processor load balancing under NDIS

Does anyone have any tips on forcing part of a network driver to execute
on a particular processor, or to ask for the TCP/IP stack thread that
handles a particular stream be allocated on a particular processor? I
know there are Kernel calls to request a DPC to run on a particular
processor, but I don’t know how to call these from within an NDIS
driver.

The issue I’m trying to resolve is not load-balancing per se, but
currently under high-load situations XP seems to be offloading
processing to other processors (which is a good thing), but it doesn’t
do it consistently. I’ve been asked to make my driver more determinate

  • either always offload or never offload. I presume Windows is starting
    new TCP/IP threads on other processors because processor 0 is highly
    loaded. Can anyone validate that?

The Windows help seems to imply that using polling as opposed to
interrupt handling in a high-load situation is a good idea. Does anyone
feel that this might affect the processor-load / balancing at all? I
guess it would be a very small polling interval for Gigabit Ethernet,
based on the buffering I have available.

“Robinson, John (John)” wrote in message news:xxxxx@ntdev…
Does anyone have any tips on forcing part of a network driver to execute on a particular processor, or to ask for the TCP/IP stack thread that handles a particular stream be allocated on a particular processor? I know there are Kernel calls to request a DPC to run on a particular processor, but I don’t know how to call these from within an NDIS driver.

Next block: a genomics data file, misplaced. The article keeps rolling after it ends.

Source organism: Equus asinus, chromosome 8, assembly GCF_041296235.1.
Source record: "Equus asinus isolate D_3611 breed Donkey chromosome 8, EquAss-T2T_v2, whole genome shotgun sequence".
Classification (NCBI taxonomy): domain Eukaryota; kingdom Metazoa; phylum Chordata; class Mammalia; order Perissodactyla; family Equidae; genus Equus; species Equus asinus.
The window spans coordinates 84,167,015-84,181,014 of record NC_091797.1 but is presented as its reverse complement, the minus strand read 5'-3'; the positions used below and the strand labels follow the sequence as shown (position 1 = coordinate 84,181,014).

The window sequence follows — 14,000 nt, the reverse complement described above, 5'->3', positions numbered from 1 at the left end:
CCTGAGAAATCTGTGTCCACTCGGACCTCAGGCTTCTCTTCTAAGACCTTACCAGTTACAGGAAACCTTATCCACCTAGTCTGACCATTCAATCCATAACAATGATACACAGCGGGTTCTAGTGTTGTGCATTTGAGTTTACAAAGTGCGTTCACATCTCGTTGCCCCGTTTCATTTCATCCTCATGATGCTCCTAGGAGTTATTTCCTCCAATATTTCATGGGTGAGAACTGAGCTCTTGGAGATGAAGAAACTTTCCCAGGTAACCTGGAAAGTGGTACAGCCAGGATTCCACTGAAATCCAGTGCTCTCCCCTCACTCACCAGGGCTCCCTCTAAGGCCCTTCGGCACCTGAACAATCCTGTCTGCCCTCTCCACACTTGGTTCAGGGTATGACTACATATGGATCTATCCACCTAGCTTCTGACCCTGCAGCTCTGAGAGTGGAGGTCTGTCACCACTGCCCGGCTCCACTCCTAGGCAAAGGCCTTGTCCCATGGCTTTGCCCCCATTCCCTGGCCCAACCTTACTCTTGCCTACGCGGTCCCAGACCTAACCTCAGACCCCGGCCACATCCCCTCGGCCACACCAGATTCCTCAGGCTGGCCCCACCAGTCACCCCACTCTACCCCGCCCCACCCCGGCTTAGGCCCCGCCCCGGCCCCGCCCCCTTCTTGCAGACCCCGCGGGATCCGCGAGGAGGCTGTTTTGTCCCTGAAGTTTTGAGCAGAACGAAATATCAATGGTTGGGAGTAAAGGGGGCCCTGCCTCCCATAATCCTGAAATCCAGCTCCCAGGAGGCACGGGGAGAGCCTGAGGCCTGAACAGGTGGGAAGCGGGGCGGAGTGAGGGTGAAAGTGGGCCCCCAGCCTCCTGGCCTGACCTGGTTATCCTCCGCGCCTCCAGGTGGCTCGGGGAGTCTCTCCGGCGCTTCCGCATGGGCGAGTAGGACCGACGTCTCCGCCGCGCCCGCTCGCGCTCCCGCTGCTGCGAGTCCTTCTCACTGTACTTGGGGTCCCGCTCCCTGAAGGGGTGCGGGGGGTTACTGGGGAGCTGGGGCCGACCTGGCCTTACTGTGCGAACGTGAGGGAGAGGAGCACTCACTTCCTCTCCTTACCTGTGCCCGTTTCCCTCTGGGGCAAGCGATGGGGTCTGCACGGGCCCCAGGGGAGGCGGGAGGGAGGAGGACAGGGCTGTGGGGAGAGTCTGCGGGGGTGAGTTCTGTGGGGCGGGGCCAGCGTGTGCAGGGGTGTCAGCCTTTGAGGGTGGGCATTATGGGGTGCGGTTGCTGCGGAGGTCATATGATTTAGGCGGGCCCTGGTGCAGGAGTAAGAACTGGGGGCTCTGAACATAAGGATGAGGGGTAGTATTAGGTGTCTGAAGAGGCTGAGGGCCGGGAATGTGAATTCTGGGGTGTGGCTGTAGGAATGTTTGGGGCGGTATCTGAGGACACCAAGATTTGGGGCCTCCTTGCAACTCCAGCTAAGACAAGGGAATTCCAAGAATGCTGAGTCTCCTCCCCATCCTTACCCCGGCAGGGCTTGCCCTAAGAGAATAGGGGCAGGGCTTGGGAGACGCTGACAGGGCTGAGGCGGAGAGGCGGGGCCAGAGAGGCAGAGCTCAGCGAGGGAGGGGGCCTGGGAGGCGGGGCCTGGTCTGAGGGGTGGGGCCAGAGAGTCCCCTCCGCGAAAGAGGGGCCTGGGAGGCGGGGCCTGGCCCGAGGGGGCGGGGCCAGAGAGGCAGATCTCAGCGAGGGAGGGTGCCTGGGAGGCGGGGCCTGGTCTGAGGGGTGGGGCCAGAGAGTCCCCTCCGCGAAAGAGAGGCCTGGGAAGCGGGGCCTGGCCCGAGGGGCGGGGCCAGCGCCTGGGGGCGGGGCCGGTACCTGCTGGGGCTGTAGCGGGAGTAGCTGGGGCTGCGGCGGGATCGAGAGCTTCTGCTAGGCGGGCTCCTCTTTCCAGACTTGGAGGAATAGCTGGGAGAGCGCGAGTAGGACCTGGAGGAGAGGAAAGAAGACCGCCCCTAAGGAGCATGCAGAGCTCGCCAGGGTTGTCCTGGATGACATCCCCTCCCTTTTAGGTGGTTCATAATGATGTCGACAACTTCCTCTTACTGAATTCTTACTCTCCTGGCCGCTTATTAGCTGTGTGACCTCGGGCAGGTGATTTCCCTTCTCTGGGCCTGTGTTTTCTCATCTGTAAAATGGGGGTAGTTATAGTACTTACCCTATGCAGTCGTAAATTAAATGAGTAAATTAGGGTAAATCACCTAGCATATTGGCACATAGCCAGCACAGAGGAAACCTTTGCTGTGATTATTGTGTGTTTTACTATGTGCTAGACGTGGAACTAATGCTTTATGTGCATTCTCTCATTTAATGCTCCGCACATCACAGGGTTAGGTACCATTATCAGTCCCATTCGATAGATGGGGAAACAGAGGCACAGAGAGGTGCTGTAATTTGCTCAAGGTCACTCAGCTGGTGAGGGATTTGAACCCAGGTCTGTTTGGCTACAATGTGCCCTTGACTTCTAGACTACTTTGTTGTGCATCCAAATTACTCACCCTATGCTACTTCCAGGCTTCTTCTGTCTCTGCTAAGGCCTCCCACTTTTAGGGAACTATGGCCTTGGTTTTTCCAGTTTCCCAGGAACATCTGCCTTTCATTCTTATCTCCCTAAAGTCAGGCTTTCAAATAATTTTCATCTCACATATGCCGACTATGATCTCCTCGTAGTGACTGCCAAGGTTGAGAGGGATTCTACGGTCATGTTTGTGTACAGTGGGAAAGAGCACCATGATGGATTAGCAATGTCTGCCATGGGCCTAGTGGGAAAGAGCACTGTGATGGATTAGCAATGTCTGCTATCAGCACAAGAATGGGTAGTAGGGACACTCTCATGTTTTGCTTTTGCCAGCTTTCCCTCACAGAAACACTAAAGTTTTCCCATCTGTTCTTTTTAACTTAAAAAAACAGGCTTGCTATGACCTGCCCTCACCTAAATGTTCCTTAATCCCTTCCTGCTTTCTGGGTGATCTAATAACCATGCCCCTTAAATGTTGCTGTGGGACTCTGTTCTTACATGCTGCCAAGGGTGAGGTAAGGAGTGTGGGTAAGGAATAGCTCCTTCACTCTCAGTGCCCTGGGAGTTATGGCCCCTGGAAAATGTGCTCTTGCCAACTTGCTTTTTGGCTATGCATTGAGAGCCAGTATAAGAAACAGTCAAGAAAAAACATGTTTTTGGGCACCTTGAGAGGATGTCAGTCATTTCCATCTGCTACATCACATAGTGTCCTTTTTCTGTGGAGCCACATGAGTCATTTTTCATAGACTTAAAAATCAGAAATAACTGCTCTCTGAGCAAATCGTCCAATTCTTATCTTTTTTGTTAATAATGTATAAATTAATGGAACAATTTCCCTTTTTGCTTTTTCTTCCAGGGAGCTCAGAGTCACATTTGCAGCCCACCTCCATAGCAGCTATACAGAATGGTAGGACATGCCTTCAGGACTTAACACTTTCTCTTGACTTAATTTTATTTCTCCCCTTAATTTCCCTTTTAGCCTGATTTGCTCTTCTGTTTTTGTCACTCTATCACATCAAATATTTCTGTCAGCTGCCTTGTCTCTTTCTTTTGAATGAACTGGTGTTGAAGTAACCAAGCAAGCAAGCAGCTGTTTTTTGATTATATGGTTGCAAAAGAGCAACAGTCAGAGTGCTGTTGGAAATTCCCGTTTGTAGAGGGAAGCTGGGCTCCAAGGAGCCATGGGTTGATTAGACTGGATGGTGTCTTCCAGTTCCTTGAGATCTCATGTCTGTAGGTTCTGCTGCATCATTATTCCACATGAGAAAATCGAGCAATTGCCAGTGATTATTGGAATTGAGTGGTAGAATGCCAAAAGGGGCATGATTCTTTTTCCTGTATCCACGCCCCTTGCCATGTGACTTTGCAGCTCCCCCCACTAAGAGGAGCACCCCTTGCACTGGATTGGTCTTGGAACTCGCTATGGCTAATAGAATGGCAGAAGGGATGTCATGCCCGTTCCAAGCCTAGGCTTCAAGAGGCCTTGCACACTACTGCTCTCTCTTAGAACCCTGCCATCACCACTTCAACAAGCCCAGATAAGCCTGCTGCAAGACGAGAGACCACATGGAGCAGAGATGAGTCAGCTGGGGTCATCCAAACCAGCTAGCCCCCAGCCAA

The issue I’m trying to resolve is not load-balancing per se, but currently under high-load situations XP seems to be offloading processing to other processors (which is a good thing), but it doesn’t do it consistently. I’ve been asked to make my driver more determinate - either always offload or never offload. I presume Windows is starting new TCP/IP threads on other processors because processor 0 is highly loaded. Can anyone validate that?

The Windows help seems to imply that using polling as opposed to interrupt handling in a high-load situation is a good idea. Does anyone feel that this might affect the processor-load / balancing at all? I guess it would be a very small polling interval for Gigabit Ethernet, based on the buffering I have available.

There may be some information that will give insight into this issue on the Microsoft WHDC site. Search WHDC for “chimney”. This topic describes some of the problems you are seeing as well as Microsoft’s solution for later versions of Windows and Vista.

Good luck,

Thomas F. Divine, Windows DDK MVP

http://www.pcausa.com

John,

I don’t think there is a particularly straight forward way to do this and
remain within the boundaries of a signable NDIS Miniport. This is a
particularly sore point on NDIS5 and earlier. NDIS6 is supposed to help
this very problem quite specifically (that was in part all of the hullabaloo
over Chimney in Longhorn).

AFAIK TCPIP.SYS does not proactively start threads on other processors when
it thinks it is overloaded. Maybe that has changed in recent versions but
last I observed it was more or less just taking what it got by way of
scheduling with executive work items and system threads. Your preception
that the system is doing something entirely clever may be just that it is
doing something in reaction to the scheduling load and you are deriving the
clever part through observation and hope.